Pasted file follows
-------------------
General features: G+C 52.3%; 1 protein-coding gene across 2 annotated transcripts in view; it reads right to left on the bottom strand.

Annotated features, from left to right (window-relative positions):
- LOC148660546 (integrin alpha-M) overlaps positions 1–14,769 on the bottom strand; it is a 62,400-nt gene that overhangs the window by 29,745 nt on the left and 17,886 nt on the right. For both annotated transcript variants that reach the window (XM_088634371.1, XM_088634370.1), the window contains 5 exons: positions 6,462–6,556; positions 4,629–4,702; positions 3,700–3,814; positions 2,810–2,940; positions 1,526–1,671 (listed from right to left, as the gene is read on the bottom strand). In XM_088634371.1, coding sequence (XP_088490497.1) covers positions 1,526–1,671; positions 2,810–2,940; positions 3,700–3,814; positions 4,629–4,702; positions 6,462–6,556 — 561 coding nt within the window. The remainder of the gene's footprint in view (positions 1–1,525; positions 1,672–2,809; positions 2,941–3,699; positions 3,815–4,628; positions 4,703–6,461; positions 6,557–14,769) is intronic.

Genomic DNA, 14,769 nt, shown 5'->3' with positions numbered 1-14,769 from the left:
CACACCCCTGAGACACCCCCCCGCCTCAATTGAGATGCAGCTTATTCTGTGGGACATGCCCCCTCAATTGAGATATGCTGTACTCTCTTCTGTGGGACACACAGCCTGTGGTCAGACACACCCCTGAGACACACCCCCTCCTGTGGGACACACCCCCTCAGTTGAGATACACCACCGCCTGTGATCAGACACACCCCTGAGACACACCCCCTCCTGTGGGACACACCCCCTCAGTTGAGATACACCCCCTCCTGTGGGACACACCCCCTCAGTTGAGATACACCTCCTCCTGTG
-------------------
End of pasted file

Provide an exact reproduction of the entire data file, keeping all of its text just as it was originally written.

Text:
General features: G+C 52.3%; 1 protein-coding gene across 2 annotated transcripts in view; it reads right to left on the bottom strand.

Annotated features, from left to right (window-relative positions):
- LOC148660546 (integrin alpha-M) overlaps positions 1–14,769 on the bottom strand; it is a 62,400-nt gene that overhangs the window by 29,745 nt on the left and 17,886 nt on the right. For both annotated transcript variants that reach the window (XM_088634371.1, XM_088634370.1), the window contains 5 exons: positions 6,462–6,556; positions 4,629–4,702; positions 3,700–3,814; positions 2,810–2,940; positions 1,526–1,671 (listed from right to left, as the gene is read on the bottom strand). In XM_088634371.1, coding sequence (XP_088490497.1) covers positions 1,526–1,671; positions 2,810–2,940; positions 3,700–3,814; positions 4,629–4,702; positions 6,462–6,556 — 561 coding nt within the window. The remainder of the gene's footprint in view (positions 1–1,525; positions 1,672–2,809; positions 2,941–3,699; positions 3,815–4,628; positions 4,703–6,461; positions 6,557–14,769) is intronic.

Genomic DNA, 14,769 nt, shown 5'->3' with positions numbered 1-14,769 from the left:
CACACCCCTGAGACACCCCCCCGCCTCAATTGAGATGCAGCTTATTCTGTGGGACATGCCCCCTCAATTGAGATATGCTGTACTCTCTTCTGTGGGACACACAGCCTGTGGTCAGACACACCCCTGAGACACACCCCCTCCTGTGGGACACACCCCCTCAGTTGAGATACACCACCGCCTGTGATCAGACACACCCCTGAGACACACCCCCTCCTGTGGGACACACCCCCTCAGTTGAGATACACCCCCTCCTGTGGGACACACCCCCTCAGTTGAGATACACCTCCTCCTGTG